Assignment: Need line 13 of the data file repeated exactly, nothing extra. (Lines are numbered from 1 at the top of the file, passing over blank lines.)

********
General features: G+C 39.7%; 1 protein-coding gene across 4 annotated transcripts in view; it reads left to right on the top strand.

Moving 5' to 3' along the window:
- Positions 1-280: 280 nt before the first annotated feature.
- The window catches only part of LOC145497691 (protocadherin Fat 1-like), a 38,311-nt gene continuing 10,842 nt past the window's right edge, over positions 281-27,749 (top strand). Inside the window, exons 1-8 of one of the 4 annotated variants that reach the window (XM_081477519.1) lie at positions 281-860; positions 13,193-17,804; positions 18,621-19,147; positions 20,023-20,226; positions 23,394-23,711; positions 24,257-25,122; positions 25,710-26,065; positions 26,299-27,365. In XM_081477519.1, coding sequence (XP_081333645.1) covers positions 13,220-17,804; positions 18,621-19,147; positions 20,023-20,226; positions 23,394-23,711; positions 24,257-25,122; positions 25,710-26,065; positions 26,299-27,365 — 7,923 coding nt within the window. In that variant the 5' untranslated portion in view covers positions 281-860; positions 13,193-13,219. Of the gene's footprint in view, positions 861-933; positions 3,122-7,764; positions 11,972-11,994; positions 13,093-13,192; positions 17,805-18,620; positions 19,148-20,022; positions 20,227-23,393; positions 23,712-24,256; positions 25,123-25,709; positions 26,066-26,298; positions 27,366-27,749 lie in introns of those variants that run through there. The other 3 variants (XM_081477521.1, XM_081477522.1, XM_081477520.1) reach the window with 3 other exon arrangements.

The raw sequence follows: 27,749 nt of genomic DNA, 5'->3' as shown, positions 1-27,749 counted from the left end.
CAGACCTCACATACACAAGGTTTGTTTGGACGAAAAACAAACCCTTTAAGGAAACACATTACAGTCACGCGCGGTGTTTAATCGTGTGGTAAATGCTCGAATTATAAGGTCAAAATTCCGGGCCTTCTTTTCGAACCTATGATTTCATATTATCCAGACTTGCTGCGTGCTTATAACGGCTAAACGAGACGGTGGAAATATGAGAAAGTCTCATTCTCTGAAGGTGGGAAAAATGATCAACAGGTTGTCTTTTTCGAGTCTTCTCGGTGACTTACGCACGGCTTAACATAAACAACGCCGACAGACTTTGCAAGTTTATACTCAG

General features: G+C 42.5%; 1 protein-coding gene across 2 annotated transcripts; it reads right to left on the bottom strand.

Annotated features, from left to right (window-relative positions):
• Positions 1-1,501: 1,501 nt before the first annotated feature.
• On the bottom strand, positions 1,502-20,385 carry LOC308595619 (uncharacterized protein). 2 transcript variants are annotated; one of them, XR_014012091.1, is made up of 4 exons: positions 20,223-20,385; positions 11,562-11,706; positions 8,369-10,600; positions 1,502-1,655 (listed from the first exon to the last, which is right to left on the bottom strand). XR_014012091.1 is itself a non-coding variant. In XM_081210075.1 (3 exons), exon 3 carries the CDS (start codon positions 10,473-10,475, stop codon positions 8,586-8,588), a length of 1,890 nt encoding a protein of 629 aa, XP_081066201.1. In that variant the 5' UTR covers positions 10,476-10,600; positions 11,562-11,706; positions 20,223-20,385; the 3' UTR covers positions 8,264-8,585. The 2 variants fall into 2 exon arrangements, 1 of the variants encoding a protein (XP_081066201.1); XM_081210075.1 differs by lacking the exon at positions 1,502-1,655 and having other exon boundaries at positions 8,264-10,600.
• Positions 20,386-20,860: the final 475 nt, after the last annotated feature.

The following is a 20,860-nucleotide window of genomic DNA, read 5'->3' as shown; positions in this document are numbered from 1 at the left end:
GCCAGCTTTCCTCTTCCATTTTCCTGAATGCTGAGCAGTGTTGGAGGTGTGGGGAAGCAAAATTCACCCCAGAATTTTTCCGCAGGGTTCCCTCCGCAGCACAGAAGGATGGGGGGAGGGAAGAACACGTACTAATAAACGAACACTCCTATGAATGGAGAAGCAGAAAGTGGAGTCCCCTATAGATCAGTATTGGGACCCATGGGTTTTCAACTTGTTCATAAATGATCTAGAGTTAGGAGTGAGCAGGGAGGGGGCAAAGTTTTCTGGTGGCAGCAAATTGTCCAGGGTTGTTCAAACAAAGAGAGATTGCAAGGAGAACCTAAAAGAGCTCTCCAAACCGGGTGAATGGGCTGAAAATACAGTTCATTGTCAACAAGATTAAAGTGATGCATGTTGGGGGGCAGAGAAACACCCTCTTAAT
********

GCCAGCTTTCCTCTTCCATTTTCCTGAATGCTGAGCAGTGTTGGAGGTGTGGGGAAGCAAAATTCACCCCAGAATTTTTCCGCAGGGTTCCCTCCGCAGCACAGAAGGATGGGGGGAGGGAAGAACACGTACTAATAAACGAACACTCCTATGAATGGAGAAGCAGAAAGTGGAGTCCCCTATAGATCAGTATTGGGACCCATGGGTTTTCAACTTGTTCATAAATGATCTAGAGTTAGGAGTGAGCAGGGAGGGGGCAAAGTTTTCTGGTGGCAGCAAATTGTCCAGGGTTGTTCAAACAAAGAGAGATTGCAAGGAGAACCTAAAAGAGCTCTCCAAACCGGGTGAATGGGCTGAAAATACAGTTCATTGTCAACAAGATTAAAGTGATGCATGTTGGGGGGCAGAGAAACACCCTCTTAAT